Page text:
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How to tell the difference between string and list

Hello,

I need to recognize 'var' and ['var'], usually I would use:

if a.__class__() == '':
#string
elif a.__class__() == []:
#list

But unfortunately in Zope PythonScripts, where I need to use this, one
is not supposed to use underscore-prefixed methods as I just found out.

I figure this is a question general enough to post here (and not on the
Zope list), any clues?

TIA

Jan Kokoska


Jul 18 '05 #1
4 1625
Heyho!

Jan Kokoska wrote:
[...]

But unfortunately in Zope PythonScripts, where I need to use this, one
is not supposed to use underscore-prefixed methods as I just found out. In Zope you can use same_type():
same_type(a, '')
same_type(a, [])
(See Zope Book -> Advanced Zope Scripting -> Built-in Functions)
I figure this is a question general enough to post here (and not on the
Zope list), any clues?

TIA

Jan Kokoska

HTH,
Wolfram

Jul 18 '05 #2
Jan Kokoska <ko*********@globe.cz> writes:
Hello,

I need to recognize 'var' and ['var'], usually I would use:

if a.__class__() == '':
#string
elif a.__class__() == []:
#list


That's a very strange way of doing it in any situation!

Cheers,
mwh

--
This is an off-the-top-of-the-head-and-not-quite-sober suggestion,
so is probably technically laughable. I'll see how embarassed I
feel tomorrow morning. -- Patrick Gosling, ucam.comp.misc
Jul 18 '05 #3
Jan Kokoska <ko*********@globe.cz> writes:
I need to recognize 'var' and ['var'], usually I would use:

[...]

All the other solutions posted are bad because they fail for
user-defined string-like classes (unless those classes use the new 2.2
features by deriving from str or unicode). As long as your strings
aren't huge:

def isstringlike(x):
try: x+""
except TypeError: return False
else: return True
I think I stole this off Alex Martelli.
John
Jul 18 '05 #4
bo**@oz.net (Bengt Richter) writes:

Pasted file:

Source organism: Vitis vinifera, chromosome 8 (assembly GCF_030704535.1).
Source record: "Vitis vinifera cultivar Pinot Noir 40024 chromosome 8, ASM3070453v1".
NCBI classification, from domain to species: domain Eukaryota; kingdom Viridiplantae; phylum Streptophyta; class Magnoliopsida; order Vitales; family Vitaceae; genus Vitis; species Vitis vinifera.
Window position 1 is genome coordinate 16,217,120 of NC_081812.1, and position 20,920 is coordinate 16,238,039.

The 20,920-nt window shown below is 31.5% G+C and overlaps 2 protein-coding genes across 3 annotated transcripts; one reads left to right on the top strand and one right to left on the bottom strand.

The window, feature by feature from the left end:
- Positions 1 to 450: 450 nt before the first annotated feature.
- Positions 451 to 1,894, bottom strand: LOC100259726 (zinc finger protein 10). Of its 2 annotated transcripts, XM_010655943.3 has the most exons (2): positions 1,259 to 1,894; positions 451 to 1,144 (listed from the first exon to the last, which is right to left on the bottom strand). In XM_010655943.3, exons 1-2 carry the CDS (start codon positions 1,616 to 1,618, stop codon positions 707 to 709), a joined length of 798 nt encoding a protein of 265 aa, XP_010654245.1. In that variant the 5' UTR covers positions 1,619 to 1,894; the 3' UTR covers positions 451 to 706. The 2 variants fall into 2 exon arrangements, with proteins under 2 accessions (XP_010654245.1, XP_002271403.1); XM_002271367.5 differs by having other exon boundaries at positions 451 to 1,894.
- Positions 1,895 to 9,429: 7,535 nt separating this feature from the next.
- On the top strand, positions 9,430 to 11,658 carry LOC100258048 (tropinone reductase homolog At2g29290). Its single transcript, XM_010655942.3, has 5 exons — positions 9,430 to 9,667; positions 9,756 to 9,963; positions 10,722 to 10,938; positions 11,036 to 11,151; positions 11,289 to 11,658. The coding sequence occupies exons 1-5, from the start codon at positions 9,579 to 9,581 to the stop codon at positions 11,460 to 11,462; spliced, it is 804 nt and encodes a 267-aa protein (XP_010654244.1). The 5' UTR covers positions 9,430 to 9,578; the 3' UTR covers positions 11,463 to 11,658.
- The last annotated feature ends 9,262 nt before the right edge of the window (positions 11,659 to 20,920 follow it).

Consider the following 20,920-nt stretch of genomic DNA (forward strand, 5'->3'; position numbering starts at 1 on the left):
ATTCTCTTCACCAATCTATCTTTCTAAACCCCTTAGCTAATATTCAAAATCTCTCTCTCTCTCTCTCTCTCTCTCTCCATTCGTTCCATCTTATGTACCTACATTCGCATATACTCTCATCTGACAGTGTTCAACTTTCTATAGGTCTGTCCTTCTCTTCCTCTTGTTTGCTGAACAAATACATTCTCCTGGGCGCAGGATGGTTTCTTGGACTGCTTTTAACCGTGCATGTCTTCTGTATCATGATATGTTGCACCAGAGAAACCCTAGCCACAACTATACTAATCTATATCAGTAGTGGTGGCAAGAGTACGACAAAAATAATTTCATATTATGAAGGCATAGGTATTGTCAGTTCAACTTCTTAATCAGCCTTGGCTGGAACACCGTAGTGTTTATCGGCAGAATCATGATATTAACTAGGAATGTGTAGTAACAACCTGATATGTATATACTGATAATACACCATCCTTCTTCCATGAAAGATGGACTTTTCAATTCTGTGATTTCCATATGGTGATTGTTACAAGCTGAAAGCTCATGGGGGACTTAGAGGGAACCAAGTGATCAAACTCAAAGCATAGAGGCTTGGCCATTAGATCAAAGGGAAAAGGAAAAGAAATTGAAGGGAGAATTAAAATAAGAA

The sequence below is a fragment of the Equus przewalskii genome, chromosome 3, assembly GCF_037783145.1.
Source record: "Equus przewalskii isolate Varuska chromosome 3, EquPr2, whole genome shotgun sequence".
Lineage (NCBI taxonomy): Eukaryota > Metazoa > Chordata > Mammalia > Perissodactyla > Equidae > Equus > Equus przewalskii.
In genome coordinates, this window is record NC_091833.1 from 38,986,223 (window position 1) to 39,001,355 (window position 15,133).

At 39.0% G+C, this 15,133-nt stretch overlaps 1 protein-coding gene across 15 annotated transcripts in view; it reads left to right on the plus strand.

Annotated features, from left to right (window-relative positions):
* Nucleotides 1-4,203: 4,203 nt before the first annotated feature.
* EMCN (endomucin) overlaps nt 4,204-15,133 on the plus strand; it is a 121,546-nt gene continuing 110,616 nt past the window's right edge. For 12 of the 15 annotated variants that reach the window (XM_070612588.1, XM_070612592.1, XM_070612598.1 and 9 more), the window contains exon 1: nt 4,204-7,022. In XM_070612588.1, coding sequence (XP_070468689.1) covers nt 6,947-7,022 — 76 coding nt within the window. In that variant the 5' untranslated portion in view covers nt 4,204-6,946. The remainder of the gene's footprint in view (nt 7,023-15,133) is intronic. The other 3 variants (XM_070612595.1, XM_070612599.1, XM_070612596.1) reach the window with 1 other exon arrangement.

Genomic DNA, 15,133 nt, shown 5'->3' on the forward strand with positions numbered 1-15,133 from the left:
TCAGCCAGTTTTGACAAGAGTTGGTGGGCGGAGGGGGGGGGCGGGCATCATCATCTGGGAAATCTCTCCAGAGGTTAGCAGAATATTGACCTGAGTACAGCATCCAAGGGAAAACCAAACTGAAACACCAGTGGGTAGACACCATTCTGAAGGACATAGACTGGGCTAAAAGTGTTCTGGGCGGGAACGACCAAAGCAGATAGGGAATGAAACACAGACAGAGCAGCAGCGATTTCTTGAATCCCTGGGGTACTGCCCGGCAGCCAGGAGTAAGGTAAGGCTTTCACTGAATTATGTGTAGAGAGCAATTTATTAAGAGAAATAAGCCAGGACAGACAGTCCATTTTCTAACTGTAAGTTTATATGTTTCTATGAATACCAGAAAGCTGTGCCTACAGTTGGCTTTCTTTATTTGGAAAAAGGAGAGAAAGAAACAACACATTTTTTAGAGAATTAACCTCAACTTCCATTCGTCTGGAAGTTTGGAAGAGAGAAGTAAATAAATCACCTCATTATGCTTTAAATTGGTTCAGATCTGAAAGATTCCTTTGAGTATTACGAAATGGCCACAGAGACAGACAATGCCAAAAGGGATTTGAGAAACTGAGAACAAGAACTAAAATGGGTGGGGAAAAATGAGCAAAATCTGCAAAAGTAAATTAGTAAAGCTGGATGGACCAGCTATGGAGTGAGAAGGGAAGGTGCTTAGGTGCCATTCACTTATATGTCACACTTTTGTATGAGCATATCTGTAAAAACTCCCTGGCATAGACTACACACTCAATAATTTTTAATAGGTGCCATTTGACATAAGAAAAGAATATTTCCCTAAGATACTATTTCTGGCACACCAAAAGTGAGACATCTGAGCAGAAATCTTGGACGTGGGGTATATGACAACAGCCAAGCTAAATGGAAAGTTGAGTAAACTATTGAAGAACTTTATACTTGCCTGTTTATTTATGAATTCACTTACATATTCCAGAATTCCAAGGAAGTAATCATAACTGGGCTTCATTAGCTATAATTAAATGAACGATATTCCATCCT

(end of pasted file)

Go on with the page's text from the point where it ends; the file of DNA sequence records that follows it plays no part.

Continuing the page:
On 05 Dec 2003 20:24:02 +0000, jj*@pobox.com (John J. Lee) wrote:
bo**@oz.net (Bengt Richter) writes:
[...]
>>> s2 = ['abc','def'][...]>
>>> s2 += 'ghi'
>>> s2
['abc', 'def', 'g', 'h', 'i']


That's not what the code I posted tests for.


You mean __iadd__? I know, I was just showing ordinary list
behavior, and showed that as well to imply that that's also
something you might want to override in a consistent way if you were
overriding __add__ as in my example.


What? list.__add__(self, "") raises TypeError, which means lists do
work OK with isstringlike().

[...]
Don't forget, an object's __add__ could be defined to accept
_anything_ for addition, and a string would just be a generic thing,
whose stringness was really irrelevant to the adding object. Are you
making other assumptions based on isstringlike?
That's true: especially given the sequence-ness of strings, which was
the whole motivation for this function in the first place! In fact,
isstringlike(UserList()) is true. Bah.

If so, I think those assumptions should be an explicit part of the
test, or you are setting yourself up for using the test and assuming
the wrong things about some object. You can say you'll use
exceptions will sort those things out,

[...]

Well, sometimes that's just the problem: exceptions *won't* get
raised, because strings are sequences.

I guess it's all depends on the particular case. :-(
John
Jul 18 '05 #5

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